“When the walls come down / There’s no hammer and nail / Can fix the dream that holds this child,” sing The Sweet Water Warblers on “Something More,” the track that inspired the title of their debut album The Dream That Holds the Child.
“In our political climate, we’re so focused on putting walls up and boundaries that we’re hiding behind or trying to keep someone out,” explains Lindsay Lou, who writes and sings the Michigan folk trio’s music, along with May Erlewine and Rachael Davis. The lyric, and the rest of the album, are about “being open and sitting with the vision that you have, the dream that you have,” she explains, “and it’s more than just a hammer and nail — it’s a prolonged re-owning of the narrative.”
The gospel-inspired, harmony-driven, soothing ten song collection deals in particular with elevating women. “Right With Me” provides a counter to the message women frequently receive that something’s wrong with them. In “Righteous Road,” the three women sing about continuing their mothers’ legacy by fighting for gender equality and improving the world for the next generation of women and men. “It’s just this journey of womanhood and not feeling less but finding one’s power within it,” says Lou.
The group itself was founded on this principle of women supporting one another. Lou, Erlewine, and Davis met at Michigan’s Hoxeyville Music Festival in 2014, where they were all playing individually until a promoter requested that they perform as a trio. Their voices blended so well together, they decided to form a band, releasing their first LP With You in 2017. “A big part of connecting with the feminine is also connecting with other women,” says Lou. “There’s this feeling that there’s only room enough for one token woman in a band, and women are uplifting women now.”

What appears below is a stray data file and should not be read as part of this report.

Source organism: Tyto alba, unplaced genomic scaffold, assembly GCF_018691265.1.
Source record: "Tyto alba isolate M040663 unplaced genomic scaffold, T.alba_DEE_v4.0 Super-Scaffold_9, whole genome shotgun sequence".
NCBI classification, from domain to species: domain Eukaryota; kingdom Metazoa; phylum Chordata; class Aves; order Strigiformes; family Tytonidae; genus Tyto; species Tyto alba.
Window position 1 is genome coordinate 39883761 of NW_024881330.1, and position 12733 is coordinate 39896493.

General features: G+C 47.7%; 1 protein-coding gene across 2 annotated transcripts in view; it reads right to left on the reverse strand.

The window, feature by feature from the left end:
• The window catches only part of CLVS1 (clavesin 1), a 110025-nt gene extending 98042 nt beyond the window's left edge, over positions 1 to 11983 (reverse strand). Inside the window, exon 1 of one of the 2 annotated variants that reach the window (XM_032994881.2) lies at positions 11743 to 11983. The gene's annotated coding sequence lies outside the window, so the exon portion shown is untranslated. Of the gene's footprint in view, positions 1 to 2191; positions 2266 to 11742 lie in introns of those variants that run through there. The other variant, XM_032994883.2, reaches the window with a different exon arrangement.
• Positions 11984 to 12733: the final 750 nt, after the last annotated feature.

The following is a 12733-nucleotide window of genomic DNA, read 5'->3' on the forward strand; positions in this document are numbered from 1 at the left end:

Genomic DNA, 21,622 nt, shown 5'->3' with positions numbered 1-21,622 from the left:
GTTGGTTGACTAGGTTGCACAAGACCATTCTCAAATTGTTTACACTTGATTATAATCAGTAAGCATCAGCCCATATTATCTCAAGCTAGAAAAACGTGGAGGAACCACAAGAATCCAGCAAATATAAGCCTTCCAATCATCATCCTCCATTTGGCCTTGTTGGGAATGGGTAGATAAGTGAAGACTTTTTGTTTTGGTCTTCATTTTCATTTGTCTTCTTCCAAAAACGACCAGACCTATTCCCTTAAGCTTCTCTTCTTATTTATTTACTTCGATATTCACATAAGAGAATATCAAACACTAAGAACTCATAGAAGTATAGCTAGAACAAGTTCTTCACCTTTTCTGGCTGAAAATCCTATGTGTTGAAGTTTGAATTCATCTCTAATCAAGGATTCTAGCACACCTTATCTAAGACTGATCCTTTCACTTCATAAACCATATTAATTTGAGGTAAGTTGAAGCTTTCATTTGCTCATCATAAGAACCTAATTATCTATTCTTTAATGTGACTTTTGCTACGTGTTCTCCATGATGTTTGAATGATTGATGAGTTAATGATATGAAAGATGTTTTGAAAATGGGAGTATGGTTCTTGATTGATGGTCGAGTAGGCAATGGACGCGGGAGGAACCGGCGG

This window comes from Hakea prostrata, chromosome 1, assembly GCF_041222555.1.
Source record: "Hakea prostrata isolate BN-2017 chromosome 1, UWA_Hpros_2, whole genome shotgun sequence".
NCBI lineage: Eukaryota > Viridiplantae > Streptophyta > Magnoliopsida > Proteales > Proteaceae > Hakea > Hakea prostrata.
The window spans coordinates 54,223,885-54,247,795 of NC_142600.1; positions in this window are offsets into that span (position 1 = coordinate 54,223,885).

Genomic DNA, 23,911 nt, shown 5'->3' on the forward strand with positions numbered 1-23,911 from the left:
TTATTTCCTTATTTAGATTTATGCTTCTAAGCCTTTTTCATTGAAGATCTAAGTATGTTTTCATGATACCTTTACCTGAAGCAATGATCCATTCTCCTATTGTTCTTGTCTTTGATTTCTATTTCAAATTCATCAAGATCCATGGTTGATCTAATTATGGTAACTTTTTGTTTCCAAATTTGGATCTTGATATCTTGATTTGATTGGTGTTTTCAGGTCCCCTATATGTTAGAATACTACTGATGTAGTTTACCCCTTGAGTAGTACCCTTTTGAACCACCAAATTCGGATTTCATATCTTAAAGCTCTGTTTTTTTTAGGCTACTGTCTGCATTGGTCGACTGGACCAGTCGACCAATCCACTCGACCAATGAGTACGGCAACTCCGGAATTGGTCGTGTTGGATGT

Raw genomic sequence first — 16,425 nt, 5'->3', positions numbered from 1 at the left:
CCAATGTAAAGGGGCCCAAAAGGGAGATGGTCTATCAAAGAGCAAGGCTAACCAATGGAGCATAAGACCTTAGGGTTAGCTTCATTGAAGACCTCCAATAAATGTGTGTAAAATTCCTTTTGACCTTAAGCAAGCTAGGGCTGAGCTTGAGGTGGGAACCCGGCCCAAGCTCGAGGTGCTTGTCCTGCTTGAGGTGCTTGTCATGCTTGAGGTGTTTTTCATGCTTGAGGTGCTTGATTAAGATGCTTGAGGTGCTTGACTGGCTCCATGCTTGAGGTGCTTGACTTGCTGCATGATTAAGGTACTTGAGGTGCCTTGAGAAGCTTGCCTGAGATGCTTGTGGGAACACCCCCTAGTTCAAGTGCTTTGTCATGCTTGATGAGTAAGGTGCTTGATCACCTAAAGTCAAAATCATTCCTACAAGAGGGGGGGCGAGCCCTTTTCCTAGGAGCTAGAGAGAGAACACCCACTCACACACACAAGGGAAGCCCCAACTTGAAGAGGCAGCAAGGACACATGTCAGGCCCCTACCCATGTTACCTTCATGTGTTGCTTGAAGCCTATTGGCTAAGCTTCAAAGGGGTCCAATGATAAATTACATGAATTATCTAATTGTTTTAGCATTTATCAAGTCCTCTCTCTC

Their music aims to elevate not just women but “the divine feminine within all of us,” says Erlewine. The first single off the album, “Turn to Stone,” for instance, is a celebration of compassion, with lyrics like “May we hear each other singing/And may we never turn to stone.”
To Lou, the first step to reclaiming the divine feminine is “recognizing the imbalances, which comes with a certain degree of grief and anger and frustration,” she explains. The next step is “moving from that into a place where you appreciate all of the strength of the feminine, being connected to our body and our sexuality in a way that’s not attached to shame, and feeling connected to the mother — the mother that grows us in our bellies and also this great mother Earth that connects us all.”
Another important aspect of gender equality is having language and symbols that represent the divine feminine, says Lou. “There’s just a different consciousness from balancing out the symbology,” she says. That’s one thing The Sweet Water Warblers aim to provide with their music, says Davis. “Although there is a struggle continuing, we’re grateful that we get to address it the way that we do.”
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